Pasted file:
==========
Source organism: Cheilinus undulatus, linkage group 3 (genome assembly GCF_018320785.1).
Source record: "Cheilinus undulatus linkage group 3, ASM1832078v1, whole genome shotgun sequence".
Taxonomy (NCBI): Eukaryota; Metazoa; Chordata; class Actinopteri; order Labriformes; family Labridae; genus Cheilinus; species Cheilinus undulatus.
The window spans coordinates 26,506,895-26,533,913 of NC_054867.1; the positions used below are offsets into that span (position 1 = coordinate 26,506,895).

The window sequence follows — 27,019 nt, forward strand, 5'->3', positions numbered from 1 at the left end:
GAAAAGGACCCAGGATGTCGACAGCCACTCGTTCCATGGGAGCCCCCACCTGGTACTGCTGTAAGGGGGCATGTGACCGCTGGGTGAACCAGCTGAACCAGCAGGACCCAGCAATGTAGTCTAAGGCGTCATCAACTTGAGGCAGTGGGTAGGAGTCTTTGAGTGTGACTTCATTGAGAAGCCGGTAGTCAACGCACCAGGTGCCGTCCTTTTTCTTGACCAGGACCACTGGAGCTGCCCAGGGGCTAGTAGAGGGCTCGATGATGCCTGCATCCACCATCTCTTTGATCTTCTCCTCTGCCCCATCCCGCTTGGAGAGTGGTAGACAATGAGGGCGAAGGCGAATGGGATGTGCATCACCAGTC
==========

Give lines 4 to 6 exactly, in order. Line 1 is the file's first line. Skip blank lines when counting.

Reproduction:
The window spans coordinates 26,506,895-26,533,913 of NC_054867.1; the positions used below are offsets into that span (position 1 = coordinate 26,506,895).

The window sequence follows — 27,019 nt, forward strand, 5'->3', positions numbered from 1 at the left end:
GAAAAGGACCCAGGATGTCGACAGCCACTCGTTCCATGGGAGCCCCCACCTGGTACTGCTGTAAGGGGGCATGTGACCGCTGGGTGAACCAGCTGAACCAGCAGGACCCAGCAATGTAGTCTAAGGCGTCATCAACTTGAGGCAGTGGGTAGGAGTCTTTGAGTGTGACTTCATTGAGAAGCCGGTAGTCAACGCACCAGGTGCCGTCCTTTTTCTTGACCAGGACCACTGGAGCTGCCCAGGGGCTAGTAGAGGGCTCGATGATGCCTGCATCCACCATCTCTTTGATCTTCTCCTCTGCCCCATCCCGCTTGGAGAGTGGTAGACAATGAGGGCGAAGGCGAATGGGATGTGCATCACCAGTC